The history of spam content is a distorted mirror of the history of commercial culture in the 2000s. I really hope some giant database somewhere gathers a representative sample of spam for future historians.
Some years ago, I wrote a pretty critical review of the National Museum of Health and Medicine in Washington DC. Now the museum has reopened on the new site in Silver Spring, Maryland, a little further north of DC.
The new building features, they say, “a state-of-the-art collections management facility” to house the museums 25-million-object collection (that sounds pretty much, and it’s probably because they have a rather unusual way of counting their artefacts, but nevertheless, their collection aren’t exactly miniscule).
The first exhibits available to the public will feature artifacts and specimens related to Civil War medicine and human anatomy/pathology.
Watch out for Nina Bjerglund’s new blog on public health science comunication via social media: http://bjerglund.wordpress.com/. She is posting frequently, the content is serious and well-written, and the topic is extremely important — because communication with the general public is a sina qua non for public health research.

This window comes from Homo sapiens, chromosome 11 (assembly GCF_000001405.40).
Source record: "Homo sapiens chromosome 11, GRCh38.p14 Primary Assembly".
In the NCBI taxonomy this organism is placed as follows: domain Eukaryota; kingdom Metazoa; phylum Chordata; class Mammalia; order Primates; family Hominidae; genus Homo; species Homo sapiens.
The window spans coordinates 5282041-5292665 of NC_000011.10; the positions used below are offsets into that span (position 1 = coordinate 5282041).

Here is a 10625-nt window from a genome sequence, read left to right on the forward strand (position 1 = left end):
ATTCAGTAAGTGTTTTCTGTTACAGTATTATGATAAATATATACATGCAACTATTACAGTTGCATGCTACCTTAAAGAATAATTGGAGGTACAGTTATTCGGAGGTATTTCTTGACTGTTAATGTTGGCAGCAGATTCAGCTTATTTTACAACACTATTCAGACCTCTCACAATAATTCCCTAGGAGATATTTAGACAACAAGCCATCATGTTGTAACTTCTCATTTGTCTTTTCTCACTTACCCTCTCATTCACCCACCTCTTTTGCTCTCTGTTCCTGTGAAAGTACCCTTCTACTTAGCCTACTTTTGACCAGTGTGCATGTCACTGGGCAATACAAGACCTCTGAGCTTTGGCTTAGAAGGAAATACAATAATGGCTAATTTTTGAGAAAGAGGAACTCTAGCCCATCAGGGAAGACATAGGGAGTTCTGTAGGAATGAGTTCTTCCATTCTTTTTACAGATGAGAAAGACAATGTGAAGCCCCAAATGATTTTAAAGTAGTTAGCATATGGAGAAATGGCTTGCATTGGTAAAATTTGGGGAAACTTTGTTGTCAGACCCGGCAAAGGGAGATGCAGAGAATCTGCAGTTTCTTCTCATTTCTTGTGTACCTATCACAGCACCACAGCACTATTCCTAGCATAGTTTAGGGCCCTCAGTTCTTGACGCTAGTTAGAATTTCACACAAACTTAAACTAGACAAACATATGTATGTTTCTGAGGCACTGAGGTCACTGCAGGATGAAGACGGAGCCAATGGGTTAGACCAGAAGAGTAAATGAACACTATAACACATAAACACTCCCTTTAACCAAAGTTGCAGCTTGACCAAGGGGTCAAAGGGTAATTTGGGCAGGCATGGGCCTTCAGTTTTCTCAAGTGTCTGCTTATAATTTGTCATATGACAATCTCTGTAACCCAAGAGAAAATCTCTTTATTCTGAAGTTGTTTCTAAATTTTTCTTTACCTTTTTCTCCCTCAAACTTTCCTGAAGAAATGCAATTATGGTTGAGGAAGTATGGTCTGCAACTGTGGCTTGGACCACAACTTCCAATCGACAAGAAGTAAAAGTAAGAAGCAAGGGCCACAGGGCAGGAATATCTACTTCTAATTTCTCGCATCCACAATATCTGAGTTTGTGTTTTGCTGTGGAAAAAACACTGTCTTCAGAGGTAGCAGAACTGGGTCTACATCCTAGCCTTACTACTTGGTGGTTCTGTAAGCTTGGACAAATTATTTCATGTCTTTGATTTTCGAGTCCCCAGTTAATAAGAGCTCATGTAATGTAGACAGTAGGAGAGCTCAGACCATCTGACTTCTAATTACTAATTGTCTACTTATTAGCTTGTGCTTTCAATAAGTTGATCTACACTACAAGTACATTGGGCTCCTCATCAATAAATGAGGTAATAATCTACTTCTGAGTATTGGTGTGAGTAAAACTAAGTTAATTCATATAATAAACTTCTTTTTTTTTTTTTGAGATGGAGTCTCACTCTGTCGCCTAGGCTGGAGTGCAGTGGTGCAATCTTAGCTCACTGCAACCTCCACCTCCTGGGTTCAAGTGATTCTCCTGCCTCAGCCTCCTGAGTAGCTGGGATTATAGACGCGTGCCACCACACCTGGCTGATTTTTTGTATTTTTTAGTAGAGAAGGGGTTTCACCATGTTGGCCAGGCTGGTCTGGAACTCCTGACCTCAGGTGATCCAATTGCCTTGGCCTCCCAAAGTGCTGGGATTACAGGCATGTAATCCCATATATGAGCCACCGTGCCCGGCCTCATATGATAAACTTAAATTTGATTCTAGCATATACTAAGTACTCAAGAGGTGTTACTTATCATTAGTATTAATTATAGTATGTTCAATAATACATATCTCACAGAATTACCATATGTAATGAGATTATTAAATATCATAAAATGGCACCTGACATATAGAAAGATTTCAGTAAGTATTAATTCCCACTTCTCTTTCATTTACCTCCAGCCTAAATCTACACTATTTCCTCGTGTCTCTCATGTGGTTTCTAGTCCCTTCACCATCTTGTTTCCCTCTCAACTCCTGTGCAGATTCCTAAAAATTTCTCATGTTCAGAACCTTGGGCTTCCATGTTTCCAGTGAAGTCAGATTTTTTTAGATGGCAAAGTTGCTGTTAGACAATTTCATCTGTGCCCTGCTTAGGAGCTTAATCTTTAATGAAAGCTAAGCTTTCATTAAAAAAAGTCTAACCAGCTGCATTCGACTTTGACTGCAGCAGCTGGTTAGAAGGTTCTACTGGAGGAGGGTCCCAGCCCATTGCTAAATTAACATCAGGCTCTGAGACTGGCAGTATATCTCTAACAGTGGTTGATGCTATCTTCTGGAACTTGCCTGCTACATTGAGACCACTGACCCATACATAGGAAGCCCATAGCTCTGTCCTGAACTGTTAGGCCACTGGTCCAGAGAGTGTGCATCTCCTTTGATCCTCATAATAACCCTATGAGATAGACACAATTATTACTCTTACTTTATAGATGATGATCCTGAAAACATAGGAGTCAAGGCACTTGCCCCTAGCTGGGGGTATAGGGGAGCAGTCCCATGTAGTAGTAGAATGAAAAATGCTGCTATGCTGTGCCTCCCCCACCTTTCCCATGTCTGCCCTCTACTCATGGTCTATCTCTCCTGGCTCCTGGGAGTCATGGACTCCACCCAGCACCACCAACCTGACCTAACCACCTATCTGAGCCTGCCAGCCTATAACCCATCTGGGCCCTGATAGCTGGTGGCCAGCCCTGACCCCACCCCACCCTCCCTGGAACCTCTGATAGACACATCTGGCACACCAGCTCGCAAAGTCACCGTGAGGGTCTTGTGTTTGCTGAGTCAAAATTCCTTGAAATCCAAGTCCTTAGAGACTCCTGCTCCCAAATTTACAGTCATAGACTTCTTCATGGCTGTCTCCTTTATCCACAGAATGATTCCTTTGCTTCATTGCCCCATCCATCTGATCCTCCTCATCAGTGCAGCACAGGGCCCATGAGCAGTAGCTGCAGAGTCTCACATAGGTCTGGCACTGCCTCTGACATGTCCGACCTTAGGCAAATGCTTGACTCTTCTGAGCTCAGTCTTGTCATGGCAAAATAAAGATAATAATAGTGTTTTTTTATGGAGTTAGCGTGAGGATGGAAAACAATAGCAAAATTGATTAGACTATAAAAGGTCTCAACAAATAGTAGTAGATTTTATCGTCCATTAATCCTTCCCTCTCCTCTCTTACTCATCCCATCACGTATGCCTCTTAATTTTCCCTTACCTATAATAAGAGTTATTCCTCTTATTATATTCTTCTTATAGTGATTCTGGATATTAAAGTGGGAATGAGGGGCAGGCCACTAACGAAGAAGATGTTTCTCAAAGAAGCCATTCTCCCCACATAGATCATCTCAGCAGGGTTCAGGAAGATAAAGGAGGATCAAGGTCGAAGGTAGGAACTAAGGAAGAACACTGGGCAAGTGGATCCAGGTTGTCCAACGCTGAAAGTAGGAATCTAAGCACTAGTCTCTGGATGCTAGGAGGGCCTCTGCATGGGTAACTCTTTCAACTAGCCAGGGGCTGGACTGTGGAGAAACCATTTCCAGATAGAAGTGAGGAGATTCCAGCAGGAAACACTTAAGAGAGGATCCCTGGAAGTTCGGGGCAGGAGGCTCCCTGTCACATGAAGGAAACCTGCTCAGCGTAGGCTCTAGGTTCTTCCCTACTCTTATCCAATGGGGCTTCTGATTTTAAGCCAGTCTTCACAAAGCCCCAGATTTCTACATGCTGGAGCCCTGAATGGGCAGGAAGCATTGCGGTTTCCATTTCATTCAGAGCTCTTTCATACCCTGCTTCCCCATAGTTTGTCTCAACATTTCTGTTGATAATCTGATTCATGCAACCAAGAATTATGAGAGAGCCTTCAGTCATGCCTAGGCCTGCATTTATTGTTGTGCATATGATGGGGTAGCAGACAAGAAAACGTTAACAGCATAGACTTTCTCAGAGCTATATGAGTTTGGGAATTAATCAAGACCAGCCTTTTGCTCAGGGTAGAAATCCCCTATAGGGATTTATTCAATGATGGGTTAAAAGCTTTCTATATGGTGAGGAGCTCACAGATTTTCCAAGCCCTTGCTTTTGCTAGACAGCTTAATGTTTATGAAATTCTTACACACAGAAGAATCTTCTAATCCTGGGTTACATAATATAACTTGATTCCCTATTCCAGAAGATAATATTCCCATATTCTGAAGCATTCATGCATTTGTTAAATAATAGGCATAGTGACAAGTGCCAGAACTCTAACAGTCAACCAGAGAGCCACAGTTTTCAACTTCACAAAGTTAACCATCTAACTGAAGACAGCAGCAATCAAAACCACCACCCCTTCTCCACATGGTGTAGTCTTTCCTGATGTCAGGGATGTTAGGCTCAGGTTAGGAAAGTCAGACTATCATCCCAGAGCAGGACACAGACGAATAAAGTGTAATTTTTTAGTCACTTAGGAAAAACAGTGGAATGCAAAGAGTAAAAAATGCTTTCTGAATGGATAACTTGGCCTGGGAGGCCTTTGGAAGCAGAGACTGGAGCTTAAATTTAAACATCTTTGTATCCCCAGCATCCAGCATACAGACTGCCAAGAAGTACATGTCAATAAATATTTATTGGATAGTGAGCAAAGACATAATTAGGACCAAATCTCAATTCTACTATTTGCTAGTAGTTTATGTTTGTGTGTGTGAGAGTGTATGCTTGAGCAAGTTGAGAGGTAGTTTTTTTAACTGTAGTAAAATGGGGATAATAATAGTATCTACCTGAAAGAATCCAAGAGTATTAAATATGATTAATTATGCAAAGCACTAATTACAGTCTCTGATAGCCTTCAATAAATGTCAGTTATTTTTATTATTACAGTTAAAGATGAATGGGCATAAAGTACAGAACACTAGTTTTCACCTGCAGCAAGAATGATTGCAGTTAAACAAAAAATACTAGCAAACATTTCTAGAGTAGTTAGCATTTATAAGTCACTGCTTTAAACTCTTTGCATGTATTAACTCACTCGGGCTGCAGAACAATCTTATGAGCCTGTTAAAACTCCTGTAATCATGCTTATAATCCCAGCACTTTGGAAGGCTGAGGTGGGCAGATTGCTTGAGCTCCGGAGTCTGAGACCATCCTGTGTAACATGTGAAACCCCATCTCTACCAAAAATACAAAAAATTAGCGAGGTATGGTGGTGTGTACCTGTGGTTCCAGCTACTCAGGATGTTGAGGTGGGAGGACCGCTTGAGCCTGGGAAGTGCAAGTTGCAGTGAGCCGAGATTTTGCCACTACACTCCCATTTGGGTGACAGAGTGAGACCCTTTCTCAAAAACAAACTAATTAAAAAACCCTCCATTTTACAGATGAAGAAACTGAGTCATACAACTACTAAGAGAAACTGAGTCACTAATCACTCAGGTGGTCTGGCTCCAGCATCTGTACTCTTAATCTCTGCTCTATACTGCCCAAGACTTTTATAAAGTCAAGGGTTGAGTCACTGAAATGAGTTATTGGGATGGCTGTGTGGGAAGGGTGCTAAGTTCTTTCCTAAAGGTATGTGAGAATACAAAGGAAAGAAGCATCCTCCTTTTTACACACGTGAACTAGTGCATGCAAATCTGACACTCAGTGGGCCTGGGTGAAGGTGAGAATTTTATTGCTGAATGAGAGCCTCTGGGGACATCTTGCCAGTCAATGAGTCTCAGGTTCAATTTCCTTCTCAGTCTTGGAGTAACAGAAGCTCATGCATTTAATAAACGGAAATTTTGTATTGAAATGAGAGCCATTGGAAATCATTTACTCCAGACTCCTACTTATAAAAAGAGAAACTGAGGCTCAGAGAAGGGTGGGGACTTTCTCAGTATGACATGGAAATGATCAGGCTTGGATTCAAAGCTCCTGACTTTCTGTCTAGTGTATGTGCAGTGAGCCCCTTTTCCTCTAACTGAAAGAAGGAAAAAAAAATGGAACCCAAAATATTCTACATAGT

After more than half a year of budget negotations, Medical Museion is now officially part of the EC 7th FWP programme-financed project StudioLab.
Inspired by the merging of the artists studio with the research lab to create a hybrid creative space, STUDIOLAB proposes the creation of a new European platform for creative interactions between art and science. STUDIOLAB brings together major players in scientific research with centres of excellence in the arts and experimental design and leverages the existence of a new network of hybrid spaces to pilot a series of projects at the interface between art and science.
Science Gallery in Dublin, Le Laboratoire in Paris, Ars Electronica in Linz, Royal College of Art in London, and MediaLab Prado in Madrid are the five major partners — and the rest of us, including Medical Museion, are six associated partners (which means we get less money — but also have less responsibility).